Viking: "Yes, I did."

FIL:  "Yes, we knew."

So here's the deal:  MIL has a "terrible memory" - she does see a neurologist about it.  But, that said, MIL is also terribly passive aggressive, and has a uniquely selective memory.

The following day:

(Standing in a GAP outlet store waiting at the checkout line).

MIL:  "Do you want me to stand in line for you?  Given your condition?"

Me:  "(DEEP BREATH.  SMILE) Seriously?  I'm a fitness instructor. Ha, you know I took a zumba class yesterday morning.  Nope, I'm fine. just stay put with Nibble."

MIL:  "OK, just asking, because you know you are older."

Later that day:

MIL:   "Aren't you concerned about taking on so much?  You work so much, and [the Nibble's] schedule?"

Me:  "(DEEP BREATH) Nope.  Of course it's work. We have been trying to bring this baby into the world for five years.  I'd say, concern is pretty low on the list right now."

So I tell Viking all of this when they leave.  His take:  They are "getting older" and are much less spry than my side of the family.  They moved into a senior retirement community that can transition to assisted living.  Frankly, they're probably worried we are going to hit them up for baby-sitting when we need help.  "Honestly, they're preparing themselves for their final years, which may involve the assisted living."

You know, being in a state of geriatric pregnancy, you can't help but think about your own mortality.  But, I always go back to the fact that I feel like I have so much more life in me than someone would give me credit for.  Will I age?  Undoubtedly.  Do I have some genetics on my side?  Fuck yes.  My 71 year old mother takes two or three ballet classes a week.  My 69 year old father teaches tai chi and takes a weekly combat class with cops (Yes, I said combat).

I'm not gonna recite some platitude about "age being just a number" because it isn't.  Cancer could hit you when that number increases.  But the truth is, I could also get hit by a bus tomorrow at age 43.  There's no telling.  Viking is hedging his bets as well.  He's been hitting the gym about 4 days a week, eating his veggies, and seeing his doctors regularly.  But interestingly, he's got family that's as spry as mine.  His one uncle (MIL's brother) is about 75, and hell, he just painted the entire exterior of my cousin's house.

I don't have a crystal ball.  All I can do is stay healthy and thank the lord for the few good genes I've been dealt, the ones that don't cause me to lose babies. I do actually believe though, that taking care of little people will be good for our health.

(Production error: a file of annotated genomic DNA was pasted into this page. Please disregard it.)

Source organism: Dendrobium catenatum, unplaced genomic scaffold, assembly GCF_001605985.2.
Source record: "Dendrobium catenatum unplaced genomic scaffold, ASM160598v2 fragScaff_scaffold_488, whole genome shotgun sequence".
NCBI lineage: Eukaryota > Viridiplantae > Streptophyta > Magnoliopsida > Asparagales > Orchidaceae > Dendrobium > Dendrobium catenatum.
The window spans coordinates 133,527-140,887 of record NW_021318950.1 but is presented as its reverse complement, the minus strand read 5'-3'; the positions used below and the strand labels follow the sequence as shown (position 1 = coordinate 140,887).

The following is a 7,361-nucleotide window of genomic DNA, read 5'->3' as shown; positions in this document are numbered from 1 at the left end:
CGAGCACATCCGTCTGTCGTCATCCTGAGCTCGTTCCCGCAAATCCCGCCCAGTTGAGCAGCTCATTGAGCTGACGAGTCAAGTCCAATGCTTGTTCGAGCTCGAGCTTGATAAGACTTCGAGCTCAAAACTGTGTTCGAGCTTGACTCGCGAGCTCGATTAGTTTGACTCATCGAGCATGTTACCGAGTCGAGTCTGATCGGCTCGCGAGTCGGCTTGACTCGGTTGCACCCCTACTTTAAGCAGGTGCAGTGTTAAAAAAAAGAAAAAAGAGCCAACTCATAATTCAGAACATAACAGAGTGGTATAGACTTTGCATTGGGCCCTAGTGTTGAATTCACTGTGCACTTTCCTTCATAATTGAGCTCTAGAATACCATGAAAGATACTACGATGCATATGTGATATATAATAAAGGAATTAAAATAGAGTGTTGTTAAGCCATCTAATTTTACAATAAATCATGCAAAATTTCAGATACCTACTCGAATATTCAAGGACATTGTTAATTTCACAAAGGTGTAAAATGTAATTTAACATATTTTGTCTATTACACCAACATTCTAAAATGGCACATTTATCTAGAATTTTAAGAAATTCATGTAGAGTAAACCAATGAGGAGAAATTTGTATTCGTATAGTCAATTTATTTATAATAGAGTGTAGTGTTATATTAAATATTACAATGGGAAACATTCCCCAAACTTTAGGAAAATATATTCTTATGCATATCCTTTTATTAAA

Thursday, August 31, 2017

These diagonal stripes will fool everyone!

Twenty weeks, and I'm still not quite out at work.

Me: Hey, Viking, how does this outfit look?

V:  Back in WWI they used to camouflage ships with stripes.  I think they called it "dazzle camouflage" - kinda like that shirt.

Oh, well, Fuck you Viking.





Actual Dazzle Camouflage (See: Wikipedia)

 

Tuesday, August 29, 2017

Celine

Celine has been on my mind a lot.

I should say at the outset that I am growing more and more attached to this miraculous baby I am carrying.  We've all cooed at her ultrasound pictures, Viking, Nibble, even my mom.  She is already loved and adored, and Viking and I have a good idea of how we will broach her genetic origin story with her, and eventually, the Nibble.  I'm just excited to hopefully meet this little person and hopefully watch her grow with intense curiosity.

But my mind wanders to Celine.  I can't describe my feelings about her termination as regrets.  Her diagnosis was so awful, and yet, so gray, so wracked with unknowns. But it's not like I want to turn back time and change my decision.  I am at peace with my decision.

I guess what fills my brain in those dark moments when I can't sleep, is that I lost a piece of myself in the process. 

I've been reading about epigenteics forwards and backwards, and I completely understand that because I am lucky enough to carry this baby, I am influencing her genes.  But the loss of Celine is highlighted in this experience.  I said goodbye to a baby that might have come home to us.  And knowing now, in hindsight, that I was destined for three more miscarriages, that Celine was my last real hope to reproduce with my own DNA as building blocks, well....it's been a rough few nights.